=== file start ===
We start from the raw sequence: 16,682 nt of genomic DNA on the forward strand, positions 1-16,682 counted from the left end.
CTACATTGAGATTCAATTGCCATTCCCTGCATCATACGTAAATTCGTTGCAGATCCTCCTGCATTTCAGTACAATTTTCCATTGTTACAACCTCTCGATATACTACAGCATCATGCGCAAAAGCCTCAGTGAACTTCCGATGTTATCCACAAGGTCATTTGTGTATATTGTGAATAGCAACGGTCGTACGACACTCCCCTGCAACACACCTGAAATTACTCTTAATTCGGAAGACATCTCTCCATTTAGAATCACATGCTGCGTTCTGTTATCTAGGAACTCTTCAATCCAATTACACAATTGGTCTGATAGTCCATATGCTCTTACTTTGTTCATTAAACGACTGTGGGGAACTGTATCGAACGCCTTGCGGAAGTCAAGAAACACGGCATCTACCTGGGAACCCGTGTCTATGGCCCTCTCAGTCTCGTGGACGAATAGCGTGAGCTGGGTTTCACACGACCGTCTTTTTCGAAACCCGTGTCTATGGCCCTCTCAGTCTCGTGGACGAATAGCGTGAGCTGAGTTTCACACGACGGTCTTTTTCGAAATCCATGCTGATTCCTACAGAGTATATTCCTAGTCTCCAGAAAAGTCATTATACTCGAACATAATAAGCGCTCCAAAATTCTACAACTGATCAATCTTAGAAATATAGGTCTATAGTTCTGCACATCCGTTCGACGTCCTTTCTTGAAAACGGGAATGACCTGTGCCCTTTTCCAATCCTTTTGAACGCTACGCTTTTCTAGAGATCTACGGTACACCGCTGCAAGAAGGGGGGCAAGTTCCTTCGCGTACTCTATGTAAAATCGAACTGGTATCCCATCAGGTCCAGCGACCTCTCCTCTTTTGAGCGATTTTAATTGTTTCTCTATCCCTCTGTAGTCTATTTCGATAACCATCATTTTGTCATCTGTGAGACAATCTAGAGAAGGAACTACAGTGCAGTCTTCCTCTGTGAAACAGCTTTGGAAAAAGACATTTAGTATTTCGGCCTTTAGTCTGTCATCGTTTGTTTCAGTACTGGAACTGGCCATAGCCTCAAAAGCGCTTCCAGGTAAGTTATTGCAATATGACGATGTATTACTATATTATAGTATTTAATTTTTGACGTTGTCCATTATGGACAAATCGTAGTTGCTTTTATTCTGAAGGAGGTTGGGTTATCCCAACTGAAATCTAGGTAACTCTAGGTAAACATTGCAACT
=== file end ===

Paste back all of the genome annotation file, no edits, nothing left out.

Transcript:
We start from the raw sequence: 16,682 nt of genomic DNA on the forward strand, positions 1-16,682 counted from the left end.
CTACATTGAGATTCAATTGCCATTCCCTGCATCATACGTAAATTCGTTGCAGATCCTCCTGCATTTCAGTACAATTTTCCATTGTTACAACCTCTCGATATACTACAGCATCATGCGCAAAAGCCTCAGTGAACTTCCGATGTTATCCACAAGGTCATTTGTGTATATTGTGAATAGCAACGGTCGTACGACACTCCCCTGCAACACACCTGAAATTACTCTTAATTCGGAAGACATCTCTCCATTTAGAATCACATGCTGCGTTCTGTTATCTAGGAACTCTTCAATCCAATTACACAATTGGTCTGATAGTCCATATGCTCTTACTTTGTTCATTAAACGACTGTGGGGAACTGTATCGAACGCCTTGCGGAAGTCAAGAAACACGGCATCTACCTGGGAACCCGTGTCTATGGCCCTCTCAGTCTCGTGGACGAATAGCGTGAGCTGGGTTTCACACGACCGTCTTTTTCGAAACCCGTGTCTATGGCCCTCTCAGTCTCGTGGACGAATAGCGTGAGCTGAGTTTCACACGACGGTCTTTTTCGAAATCCATGCTGATTCCTACAGAGTATATTCCTAGTCTCCAGAAAAGTCATTATACTCGAACATAATAAGCGCTCCAAAATTCTACAACTGATCAATCTTAGAAATATAGGTCTATAGTTCTGCACATCCGTTCGACGTCCTTTCTTGAAAACGGGAATGACCTGTGCCCTTTTCCAATCCTTTTGAACGCTACGCTTTTCTAGAGATCTACGGTACACCGCTGCAAGAAGGGGGGCAAGTTCCTTCGCGTACTCTATGTAAAATCGAACTGGTATCCCATCAGGTCCAGCGACCTCTCCTCTTTTGAGCGATTTTAATTGTTTCTCTATCCCTCTGTAGTCTATTTCGATAACCATCATTTTGTCATCTGTGAGACAATCTAGAGAAGGAACTACAGTGCAGTCTTCCTCTGTGAAACAGCTTTGGAAAAAGACATTTAGTATTTCGGCCTTTAGTCTGTCATCGTTTGTTTCAGTACTGGAACTGGCCATAGCCTCAAAAGCGCTTCCAGGTAAGTTATTGCAATATGACGATGTATTACTATATTATAGTATTTAATTTTTGACGTTGTCCATTATGGACAAATCGTAGTTGCTTTTATTCTGAAGGAGGTTGGGTTATCCCAACTGAAATCTAGGTAACTCTAGGTAAACATTGCAACT